ID#5563 made on
EQc8.1 - Daylight and views - daylight 75% of spaces
LEED BD+C: New Construction
For LEED Credit EQ 8.1, we are attempting to demonstrate that we achieve daylighting for 75% of the occupied spaces in a school. The classrooms are simple, rectangular shapes, with windows on one wal...
For LEED Credit EQ 8.1, we are attempting to demonstrate that we achieve daylighting for 75% of the occupied spaces in a school. The classrooms are simple, rectangular shapes, with windows on one wall and tubular skylights toward the interior of the room. Using the method outlined in the Reference Guide, we can achieve the 2% daylight factor if our skylight openings equal 12 square feet. Because tubular skylights are more efficient at bringing in light, the actual opening is smaller and thus the calculation does not yield the 2% daylight factor. We used Lumen Micro to simulate the daylighting and can demonstrate that the distribution of light is more even, with the tubular skylights, to that with the larger conventional skylights. Our question has to do with the calculation of the daylight factor. As stated in the Reference Guide, the daylight factor is the ratio of exterior illumination to interior illumination. 1. The exterior illuminance for our site on a clear day is 4,736 footcandles. A 2% daylight factor would require 95 footcandles across the interior grid. 2. The tubular skylights have similar light levels and more evenly distributed light than larger conventional skylights that qualify using the method outlined in the Reference Guide. Nonetheless, they do not meet the 2% daylight factor due to the high exterior illuminance. 3. Using a lighting simulation program, the rooms with north windows yield lower light levels than the rooms with south windows, as would be expected. This difference is not considered using the Reference Guide method. Again, the grid points do not come close to 95 footcandles, however over 90% of the room has light levels of 25 footcandles or higher, the proposed level in LEED NC 2.2. As per the CIR of 4/19/2004, we would only count the portion of the room that achieves 25 footcandles or more. Would these calculations successfully demonstrate meeting the requirements for the daylighting credit?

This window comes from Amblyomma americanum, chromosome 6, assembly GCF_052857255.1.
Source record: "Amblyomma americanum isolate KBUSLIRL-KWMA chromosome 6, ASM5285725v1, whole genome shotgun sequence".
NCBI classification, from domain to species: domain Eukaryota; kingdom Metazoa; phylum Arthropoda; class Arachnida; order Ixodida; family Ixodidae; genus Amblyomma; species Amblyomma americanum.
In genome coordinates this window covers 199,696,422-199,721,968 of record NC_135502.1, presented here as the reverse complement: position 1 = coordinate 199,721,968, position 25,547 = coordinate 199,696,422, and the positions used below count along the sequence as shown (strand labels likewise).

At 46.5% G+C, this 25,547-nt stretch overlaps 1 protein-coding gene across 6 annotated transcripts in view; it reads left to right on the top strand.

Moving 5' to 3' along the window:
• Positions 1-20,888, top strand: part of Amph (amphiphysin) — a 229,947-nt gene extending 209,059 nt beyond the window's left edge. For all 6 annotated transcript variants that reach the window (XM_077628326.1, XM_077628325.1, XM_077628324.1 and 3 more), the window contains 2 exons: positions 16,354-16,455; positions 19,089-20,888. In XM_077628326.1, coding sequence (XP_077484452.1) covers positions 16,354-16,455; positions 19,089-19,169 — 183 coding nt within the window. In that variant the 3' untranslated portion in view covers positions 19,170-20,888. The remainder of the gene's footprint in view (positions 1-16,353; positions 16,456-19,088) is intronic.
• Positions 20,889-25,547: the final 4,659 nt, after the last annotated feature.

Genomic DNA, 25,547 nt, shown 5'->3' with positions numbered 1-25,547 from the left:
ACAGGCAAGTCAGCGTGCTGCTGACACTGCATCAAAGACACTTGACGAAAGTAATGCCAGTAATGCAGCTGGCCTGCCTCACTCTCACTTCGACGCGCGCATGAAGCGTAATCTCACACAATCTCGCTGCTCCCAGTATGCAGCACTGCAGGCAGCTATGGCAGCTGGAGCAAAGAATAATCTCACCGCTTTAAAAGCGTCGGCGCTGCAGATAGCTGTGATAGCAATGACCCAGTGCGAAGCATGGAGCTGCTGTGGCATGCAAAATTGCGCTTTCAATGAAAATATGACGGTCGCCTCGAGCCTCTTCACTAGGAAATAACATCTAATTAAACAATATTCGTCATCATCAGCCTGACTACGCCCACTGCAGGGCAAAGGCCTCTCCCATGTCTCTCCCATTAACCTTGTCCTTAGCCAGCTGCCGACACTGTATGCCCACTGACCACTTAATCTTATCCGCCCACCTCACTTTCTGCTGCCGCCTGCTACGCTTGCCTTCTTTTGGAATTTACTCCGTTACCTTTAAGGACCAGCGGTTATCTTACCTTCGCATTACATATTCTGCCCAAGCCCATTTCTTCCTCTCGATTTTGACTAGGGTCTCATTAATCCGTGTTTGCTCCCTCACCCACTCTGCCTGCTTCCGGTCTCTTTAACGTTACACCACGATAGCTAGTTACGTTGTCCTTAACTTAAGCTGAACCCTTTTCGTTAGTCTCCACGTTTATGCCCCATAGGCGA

Yes, the compliance path referencing 25 footcandles has been identified as providing equivalent performance to the v2.1 credit requirements. Model daylighting strategies with a physical or computer model to assess footcandle levels and daylight factors achieved. Modeling must demonstrate 25 horizontal footcandles under clear sky conditions, at noon, on the equinox, at 30 inches above the floor. Any portions of a room achieving the requirements can qualify for this credit. Alternately, it may be possible to adhere to the standard compliance path. See EQ 8.1 CIR Ruling 2/1/2002 for information on the use of solar tubes in 3D daylight simulations. Applicable Internationally.
Related Addenda (Corrections & Interpretations)